Day in, and day out of running between shows at New Zealand Fashion Week and everything becomes a big old blur of mushiness. My brain starts to shut down as I sit writing at my laptop into the wee small hours trying to meet my deadline due first thing the next day.
I type furiously and then stop, as my brain—like ice over a Canadian river—begins to freeze over, until nothing at all is computing.
I try to connect words, whilst tracing over the record of vague etchings that remain in my head; the soft apricots or cream silk tops, that navy tube dress or camel midi skirt, the cropped hem trousers, or loose flowing pants…
When you’re that tired the only identifiable and memorable outfits come from designers who sit outside of comfortable conformity. It’s less a criticism, and more a fact, but still, those pieces have been components of some lovely ready-to-wear collections, with in-season garments now sitting on boutique store hangers, as we speak.
Thursday was the last day of fashion week and it began and finished…like a dream. A midday start provided some reprieve from the excessively full day before. Great weather ignited a new perspective and energy upon arriving at the Viaduct Event Centre where streetstyle photographers languished without being bombarded by heavy wind or rain.
I was still in a rush, but found myself hyped on a lack of sleep and I was strangely energized and chatty throughout the day. It was great!
Miromoda—a presentation of 13 indigenous designers proved to be one of the most exciting collections of the week with a marriage proposal live on the runway adding to the ‘feel-good’ vibes of the day. And not to mention, the high level of design that was an exemplary illustration of outstanding indigenous talent.
Massey Graduate, Steve Hall,was the overall winner of the Miromoda competition and upon viewing his collection I have been unashamedly sharing my adoration for his fine work. Hall creates pieces that I want to wear and have longed to see coming out of New Zealand. It’s menswear, mind you, but the kind that includes skirts in broad pleats, asymmetric apron wrap and minimal boxy tops with layered details that hint at fabric armory. The Urban Samurai looks were completed with belted waists, black knitted skullcaps and strappy leather sandals.
When I got to the show I realised I hadn’t replaced the memory stick in my camera (my biggest regret!). But check out the official runway video, below, where Hall’s presentation launches Miromoda.
I also adored Kylie Mangan’s collection of black wool integrated with sleek quilting; she merges sportswear with effortless urban chic. I’m all about playing with texture and have already been in touch with Kylie to enquire after her range. That’s how excited I am!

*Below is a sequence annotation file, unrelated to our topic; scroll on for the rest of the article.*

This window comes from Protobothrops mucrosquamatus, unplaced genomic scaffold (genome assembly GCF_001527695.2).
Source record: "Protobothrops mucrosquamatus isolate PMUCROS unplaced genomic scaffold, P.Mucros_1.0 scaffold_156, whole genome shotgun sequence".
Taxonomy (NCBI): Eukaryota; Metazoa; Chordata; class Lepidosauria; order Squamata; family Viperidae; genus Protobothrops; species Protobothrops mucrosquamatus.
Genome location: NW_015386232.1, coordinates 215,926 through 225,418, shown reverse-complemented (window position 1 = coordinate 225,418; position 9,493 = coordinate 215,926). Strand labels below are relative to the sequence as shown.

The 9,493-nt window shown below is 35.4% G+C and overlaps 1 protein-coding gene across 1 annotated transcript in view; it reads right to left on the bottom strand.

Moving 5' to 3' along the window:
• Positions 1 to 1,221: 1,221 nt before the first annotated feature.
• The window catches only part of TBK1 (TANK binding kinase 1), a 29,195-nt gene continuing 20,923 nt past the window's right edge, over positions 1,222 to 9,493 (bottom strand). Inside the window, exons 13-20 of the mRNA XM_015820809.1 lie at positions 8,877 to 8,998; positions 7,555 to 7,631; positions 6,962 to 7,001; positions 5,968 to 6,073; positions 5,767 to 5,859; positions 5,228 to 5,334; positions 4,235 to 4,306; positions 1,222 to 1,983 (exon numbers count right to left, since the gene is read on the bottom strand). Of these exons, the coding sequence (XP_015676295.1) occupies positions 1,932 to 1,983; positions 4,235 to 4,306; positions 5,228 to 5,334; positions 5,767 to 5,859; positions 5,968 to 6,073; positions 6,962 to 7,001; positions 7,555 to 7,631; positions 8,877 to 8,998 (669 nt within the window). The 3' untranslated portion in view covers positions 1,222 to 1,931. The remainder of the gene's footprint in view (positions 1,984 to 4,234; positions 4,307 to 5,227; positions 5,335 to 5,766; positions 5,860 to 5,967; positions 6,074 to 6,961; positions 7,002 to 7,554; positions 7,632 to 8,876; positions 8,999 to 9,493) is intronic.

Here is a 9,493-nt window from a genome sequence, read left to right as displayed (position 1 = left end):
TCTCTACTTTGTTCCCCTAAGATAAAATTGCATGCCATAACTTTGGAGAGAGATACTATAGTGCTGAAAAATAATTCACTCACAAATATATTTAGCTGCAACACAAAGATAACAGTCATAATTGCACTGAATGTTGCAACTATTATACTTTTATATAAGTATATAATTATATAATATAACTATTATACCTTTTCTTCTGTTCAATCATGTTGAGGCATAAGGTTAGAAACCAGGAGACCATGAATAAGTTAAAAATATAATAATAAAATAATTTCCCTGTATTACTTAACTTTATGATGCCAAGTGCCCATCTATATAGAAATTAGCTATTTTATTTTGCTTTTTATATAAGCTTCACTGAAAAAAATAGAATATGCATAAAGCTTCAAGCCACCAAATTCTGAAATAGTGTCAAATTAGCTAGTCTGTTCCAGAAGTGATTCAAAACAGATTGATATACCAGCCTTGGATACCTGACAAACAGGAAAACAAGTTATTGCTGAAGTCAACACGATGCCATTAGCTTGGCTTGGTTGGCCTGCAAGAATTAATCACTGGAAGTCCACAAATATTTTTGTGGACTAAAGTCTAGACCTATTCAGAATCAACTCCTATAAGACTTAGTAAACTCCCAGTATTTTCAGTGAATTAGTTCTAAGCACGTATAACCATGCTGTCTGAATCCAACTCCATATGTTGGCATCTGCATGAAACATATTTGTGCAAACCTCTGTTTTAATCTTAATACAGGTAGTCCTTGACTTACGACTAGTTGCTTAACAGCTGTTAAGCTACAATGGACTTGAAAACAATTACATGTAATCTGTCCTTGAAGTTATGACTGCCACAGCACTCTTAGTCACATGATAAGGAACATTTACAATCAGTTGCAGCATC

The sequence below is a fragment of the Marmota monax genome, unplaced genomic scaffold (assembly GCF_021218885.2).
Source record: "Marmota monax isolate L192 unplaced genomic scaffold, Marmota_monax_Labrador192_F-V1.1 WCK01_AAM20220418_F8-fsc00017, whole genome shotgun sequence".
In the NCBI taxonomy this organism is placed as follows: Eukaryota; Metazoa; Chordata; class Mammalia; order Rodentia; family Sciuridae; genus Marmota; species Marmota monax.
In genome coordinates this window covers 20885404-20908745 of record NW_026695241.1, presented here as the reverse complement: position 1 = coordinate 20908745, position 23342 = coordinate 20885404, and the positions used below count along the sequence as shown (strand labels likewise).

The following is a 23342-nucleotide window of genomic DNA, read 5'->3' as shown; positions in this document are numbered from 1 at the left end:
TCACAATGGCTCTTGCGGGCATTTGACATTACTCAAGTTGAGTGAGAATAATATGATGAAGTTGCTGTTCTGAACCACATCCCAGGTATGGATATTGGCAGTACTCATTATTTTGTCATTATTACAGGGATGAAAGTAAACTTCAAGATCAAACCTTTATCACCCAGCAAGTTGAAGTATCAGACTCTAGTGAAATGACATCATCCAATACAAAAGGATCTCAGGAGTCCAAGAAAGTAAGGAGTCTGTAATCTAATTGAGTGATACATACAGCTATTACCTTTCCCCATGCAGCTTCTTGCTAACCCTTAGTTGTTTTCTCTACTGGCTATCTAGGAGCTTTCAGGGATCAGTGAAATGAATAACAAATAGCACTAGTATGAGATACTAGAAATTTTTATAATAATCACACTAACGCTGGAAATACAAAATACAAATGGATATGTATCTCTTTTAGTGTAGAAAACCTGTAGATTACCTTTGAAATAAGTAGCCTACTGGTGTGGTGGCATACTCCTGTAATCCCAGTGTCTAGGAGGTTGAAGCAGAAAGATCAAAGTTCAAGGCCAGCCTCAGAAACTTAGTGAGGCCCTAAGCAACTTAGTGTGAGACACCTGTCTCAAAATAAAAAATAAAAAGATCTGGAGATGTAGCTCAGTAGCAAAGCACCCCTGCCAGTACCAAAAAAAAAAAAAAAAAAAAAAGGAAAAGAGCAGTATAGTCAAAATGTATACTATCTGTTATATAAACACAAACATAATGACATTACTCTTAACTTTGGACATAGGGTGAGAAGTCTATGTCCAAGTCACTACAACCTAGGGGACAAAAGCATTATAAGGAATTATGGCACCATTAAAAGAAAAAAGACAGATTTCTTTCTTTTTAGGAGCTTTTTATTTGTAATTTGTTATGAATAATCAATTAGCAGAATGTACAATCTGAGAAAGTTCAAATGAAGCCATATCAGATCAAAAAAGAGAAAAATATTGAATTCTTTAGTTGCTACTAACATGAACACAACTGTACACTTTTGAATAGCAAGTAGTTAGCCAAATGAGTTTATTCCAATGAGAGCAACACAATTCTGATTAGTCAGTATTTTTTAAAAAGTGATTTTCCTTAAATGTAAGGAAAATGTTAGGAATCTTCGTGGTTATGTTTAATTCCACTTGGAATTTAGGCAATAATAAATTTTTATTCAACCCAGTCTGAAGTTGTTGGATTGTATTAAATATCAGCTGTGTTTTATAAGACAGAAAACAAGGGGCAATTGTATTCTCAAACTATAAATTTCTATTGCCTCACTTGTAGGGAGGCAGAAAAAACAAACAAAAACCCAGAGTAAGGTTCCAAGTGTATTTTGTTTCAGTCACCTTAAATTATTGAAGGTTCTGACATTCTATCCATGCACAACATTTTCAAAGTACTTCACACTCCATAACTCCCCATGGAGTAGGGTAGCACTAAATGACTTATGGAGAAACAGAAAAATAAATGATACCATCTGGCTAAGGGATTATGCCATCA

For me, the strongest looks throughout the week were those that had fluid movement, or emphasized construction with definitive lines.
It was riveting to watch Shona Tawhiao’s collection of black woven basketry garments and head pieces and I found myself asking, ‘how on earth did she do this?’ It was magical and almost surreal as models walked down the runway like graceful warriors—the sculptural details providing incredible outlines and magnificent eye-catching forms. This, I describe as cutting edge, avant garde Pacifika at it’s best. Shona is an artist whose work rightfully deserves to be placed on the international stage and she has already shown in London, Paris and Melbourne.
Sean Kelly lived up to expectations and presented a mirrored installation befitting of his high-end designs. Sash chokers, sky blue satin suits; structured off shoulder tops, white draping and sultry wide leg pants; fringing was there, though not the main event. Kelly proved that he’s no one-trick pony and ended on the bare naked essentials, that being, a nipple exposing ‘everything on show’ red netted dress that won’t just stop traffic, but goes that one step further…it’s likely to cause a head on collision…maybe even two. If you didn’t see it on the news, just know that being there, was really something.
The setting for Ruby’s show ‘Tonight, Tonight’ was a combination of pieces from the label’s Spring Summer15 and AW16 collection.
The atmosphere at the off-site parking building near K Road was inviting with avid Ruby fans sated by a pop-up shop, post-show.
Floaty seventies paisley silhouettes were the core pieces underpinned by pretty pastel coats and jackets with the most adorable bell shaped sleeves. Again, that soft peach is back here too; there are dresses in varying lengths and be sure to belt at the waist.
A break out dance routine performed by two male actors and one female, provided a heavy dose of ridiculous entertainment and the audience loved it, including me. It was part of a well-executed finale that was insanely fun, and the hip-hop tracks put a visibly tired fashion week audience in good spirits.
I’m exhausted. Totally, utterly spent. Yet I came away being inspired by riveting new design and a valuable look at where New Zealand designers are heading to next. The shows that left lasting impressions still make my spine tingle and I will make the most of revisiting those designers and their work.
Next up, the highlights, low lights and everything in-between…stay tuned.
Photography by Sonia Sly